23. Have you done any obedience training with your lab? Nearly 63% of lab owner indicated that had done obedience training with their lab and 37% said they had not.
24. How would you describe the “shedding” your lab does? Lab owners answered as follows: sheds a lot (50.3%), sheds sometimes (36.6%), and doesn’t shed much (13.1%). In our experience, labs do quite a bit of shedding”.
25. Does your lab like to be brushed or combed? Most labs love to be brushed or combed (58%), and additional 39% tolerate it and only 3% hates it.
26. How does your lab handle nail trims? Approximately 20.5% of lab owners said their dog doesn’t mind their nail trims, 46% tolerate it, 18% said they hate it. The remaining 16% say they don’t know, they have never trimmed their dog’s nails.
27. Does your lab like to be dressed up (wear t-shirts or sweaters)? Most labs prefer to wear their own skin (no clothes). Only 2% indicated their dog liked to be dressed up (all the time) with an additional 23% saying their dog liked it sometimes. Approximately 75% indicated that their dog didn’t like to be dressed up.
28. How often do you think your lab needs “regular grooming”? We asked lab owners how frequently they thought their lab needed regular grooming which we defined as combing, brushing, and/or bathing. Most lab owners thought their dogs needed some attention on a weekly basis (26%), less than monthly or every couple weeks (25%), followed by monthly (21%), then few times a week (20%), and daily (8%).
29. Is your lab “fussy” about what he eats? Only 3.6% indicated their lab was very fussy, 18.4% said their dog was moderately fussy, and 78% said their lab is not fussy at all – eats anything they put down.
30. Do you give your lab treats? Most lab owners love to give their dog treats! Approximately 54.5% of lab owners said they give their dog treats all the time, 43% said occasionally, and <3% said they did not give their dog treats.
31. What do you feed your lab? Most labs are fed dry food. Nearly 60% of lab owners indicated that their lab ate premium dry dog food only; an additional 17% said they fed dry food of a consistent brand but not a premium food; and approximately 2% feed dry but changes brands often. No lab owner surveyed said they fed canned food or table scraps only. Approximately 13% of lab owner said they did a combination of canned and dry, 4% said they did an all-natural diet and the remaining 4% said they cooked for their dog.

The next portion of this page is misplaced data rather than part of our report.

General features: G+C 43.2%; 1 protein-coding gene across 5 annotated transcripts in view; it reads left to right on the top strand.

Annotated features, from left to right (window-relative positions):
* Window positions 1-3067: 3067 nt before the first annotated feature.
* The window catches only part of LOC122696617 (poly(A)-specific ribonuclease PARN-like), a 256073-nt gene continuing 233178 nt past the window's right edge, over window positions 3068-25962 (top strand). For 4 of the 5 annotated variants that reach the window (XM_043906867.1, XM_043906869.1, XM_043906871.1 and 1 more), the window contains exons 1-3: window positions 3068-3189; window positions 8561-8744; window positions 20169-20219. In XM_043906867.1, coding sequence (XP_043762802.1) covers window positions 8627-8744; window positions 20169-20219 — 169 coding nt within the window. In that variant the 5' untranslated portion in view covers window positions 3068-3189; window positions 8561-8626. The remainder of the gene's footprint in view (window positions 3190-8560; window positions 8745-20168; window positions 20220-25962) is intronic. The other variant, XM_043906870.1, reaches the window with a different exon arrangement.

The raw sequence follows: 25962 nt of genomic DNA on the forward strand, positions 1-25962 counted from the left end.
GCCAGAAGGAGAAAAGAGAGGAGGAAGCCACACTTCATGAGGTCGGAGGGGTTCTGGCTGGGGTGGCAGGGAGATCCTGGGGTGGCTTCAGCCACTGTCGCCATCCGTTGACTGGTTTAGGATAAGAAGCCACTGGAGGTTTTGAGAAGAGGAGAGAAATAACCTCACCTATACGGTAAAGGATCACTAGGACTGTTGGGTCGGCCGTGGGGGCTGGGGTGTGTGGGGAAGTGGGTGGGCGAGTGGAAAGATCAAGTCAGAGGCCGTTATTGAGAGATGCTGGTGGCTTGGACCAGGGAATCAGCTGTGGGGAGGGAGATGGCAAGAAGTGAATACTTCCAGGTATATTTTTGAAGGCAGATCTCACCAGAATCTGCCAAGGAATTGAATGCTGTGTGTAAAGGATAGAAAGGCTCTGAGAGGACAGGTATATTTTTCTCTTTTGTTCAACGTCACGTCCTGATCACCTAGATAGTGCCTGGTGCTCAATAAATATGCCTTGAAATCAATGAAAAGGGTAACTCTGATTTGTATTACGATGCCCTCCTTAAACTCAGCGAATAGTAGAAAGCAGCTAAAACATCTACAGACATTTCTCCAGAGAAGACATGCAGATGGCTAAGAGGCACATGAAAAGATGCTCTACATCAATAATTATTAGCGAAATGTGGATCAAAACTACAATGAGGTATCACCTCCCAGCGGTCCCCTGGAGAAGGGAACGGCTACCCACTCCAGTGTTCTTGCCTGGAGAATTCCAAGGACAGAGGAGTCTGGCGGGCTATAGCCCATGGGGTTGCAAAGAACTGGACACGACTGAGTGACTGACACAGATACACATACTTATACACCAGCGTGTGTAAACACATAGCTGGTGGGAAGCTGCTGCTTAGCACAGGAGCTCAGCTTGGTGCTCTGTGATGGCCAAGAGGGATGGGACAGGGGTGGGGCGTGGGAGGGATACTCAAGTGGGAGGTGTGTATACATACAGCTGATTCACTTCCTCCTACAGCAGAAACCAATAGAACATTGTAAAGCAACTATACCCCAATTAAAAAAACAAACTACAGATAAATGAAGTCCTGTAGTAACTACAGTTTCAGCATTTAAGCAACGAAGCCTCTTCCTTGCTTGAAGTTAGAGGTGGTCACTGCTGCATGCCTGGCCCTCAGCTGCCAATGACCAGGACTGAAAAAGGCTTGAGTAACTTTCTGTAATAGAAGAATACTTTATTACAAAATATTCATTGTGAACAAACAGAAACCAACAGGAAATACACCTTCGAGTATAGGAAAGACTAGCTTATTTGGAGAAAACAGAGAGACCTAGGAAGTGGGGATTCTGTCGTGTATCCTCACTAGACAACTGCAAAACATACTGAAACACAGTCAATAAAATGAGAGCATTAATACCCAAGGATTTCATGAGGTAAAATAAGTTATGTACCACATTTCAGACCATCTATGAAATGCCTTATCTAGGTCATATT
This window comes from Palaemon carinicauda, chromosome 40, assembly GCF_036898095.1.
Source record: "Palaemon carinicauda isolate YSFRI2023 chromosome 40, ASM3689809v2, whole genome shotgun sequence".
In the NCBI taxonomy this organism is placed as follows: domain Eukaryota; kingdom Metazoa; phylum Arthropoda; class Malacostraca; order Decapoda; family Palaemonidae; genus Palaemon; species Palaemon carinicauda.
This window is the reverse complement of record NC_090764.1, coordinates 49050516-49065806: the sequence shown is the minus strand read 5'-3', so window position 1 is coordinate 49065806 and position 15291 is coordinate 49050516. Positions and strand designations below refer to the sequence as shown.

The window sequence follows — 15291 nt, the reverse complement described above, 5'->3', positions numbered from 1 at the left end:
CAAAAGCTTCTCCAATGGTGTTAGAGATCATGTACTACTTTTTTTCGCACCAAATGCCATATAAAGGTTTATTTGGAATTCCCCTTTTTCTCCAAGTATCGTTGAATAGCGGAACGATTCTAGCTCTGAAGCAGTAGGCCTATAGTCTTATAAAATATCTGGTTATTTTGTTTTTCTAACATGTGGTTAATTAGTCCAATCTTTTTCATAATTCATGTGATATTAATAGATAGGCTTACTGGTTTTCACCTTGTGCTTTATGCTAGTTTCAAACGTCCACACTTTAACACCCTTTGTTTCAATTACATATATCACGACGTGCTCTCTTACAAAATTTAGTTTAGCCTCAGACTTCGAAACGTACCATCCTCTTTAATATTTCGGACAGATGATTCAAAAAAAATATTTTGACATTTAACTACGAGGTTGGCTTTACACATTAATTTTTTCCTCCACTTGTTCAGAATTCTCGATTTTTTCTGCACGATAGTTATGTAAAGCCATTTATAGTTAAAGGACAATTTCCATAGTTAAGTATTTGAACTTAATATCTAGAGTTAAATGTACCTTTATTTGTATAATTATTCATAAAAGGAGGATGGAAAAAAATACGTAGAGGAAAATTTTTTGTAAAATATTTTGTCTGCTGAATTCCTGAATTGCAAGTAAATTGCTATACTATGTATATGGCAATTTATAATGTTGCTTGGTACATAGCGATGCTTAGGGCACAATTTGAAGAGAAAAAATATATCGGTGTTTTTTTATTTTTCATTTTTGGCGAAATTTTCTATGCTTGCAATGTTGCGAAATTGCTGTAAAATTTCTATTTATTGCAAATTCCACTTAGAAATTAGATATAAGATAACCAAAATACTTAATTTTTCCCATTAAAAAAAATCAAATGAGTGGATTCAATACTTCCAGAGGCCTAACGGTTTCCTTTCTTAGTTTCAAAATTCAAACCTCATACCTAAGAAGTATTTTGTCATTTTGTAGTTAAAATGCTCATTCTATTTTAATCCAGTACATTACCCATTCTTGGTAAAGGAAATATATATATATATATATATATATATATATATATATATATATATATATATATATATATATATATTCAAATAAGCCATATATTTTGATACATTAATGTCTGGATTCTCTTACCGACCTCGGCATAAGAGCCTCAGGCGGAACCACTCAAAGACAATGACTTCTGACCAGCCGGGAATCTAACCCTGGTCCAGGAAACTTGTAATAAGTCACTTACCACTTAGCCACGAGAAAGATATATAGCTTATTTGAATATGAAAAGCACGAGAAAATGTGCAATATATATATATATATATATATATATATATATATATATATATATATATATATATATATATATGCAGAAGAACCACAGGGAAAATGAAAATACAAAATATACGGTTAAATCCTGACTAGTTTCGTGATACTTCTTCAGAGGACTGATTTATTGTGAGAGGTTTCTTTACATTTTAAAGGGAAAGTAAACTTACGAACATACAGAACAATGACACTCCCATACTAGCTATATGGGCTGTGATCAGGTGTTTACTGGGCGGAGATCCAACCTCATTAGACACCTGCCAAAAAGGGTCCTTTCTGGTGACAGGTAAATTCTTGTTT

32. How much time per day do you think a person needs to take good care of a lab? We further indicated that by care, this meant to include feeding, watering, playing, exercising, and walking their dogs. Most lab owners believe it takes 1 to 4 hours (68%) per day to properly care for a lab. The most common answer was about 1 to 2 hours (38%), followed by 2 to 4 hours/day (29%), 31 to 60 minutes (18%), more than 4 hours (11%), 16 to 30 minutes (4%) and < 15 minutes (<1%).
33. How much “barking” does your lab do? Most labs are not big “barkers”. Over 77% said their dogs didn’t bark or did only some barking. To further break it down, 52 % say their lab barks some but not a lot, 25% said their dog rarely barked, 20% said their dog did a moderate amount of barking and < 3% said their lab barked a lot.
34. How does your lab tolerate heat (high temperatures)? The lab owners responded that their labs handled the heat fine (61%) and the remaining 39% said their dog did not handle the heat well.
35. How does your lab handle cold temperatures? Labs seem to prefer the cold temperatures. Over 95% said their dogs handled the cold well with < 5% indicating that their dog has problems when it is cold.
36. Which of the following traits does your lab have? This question stemmed from users indicating to us that they DIDN”T wanted a dog with certain characteristics so we asked about some of those traits. Answer options included snoring (39%), drools a lot (12%), has substantial “gas” (19%), begs (32%), eats his own feces (6%) or has no problems (37%).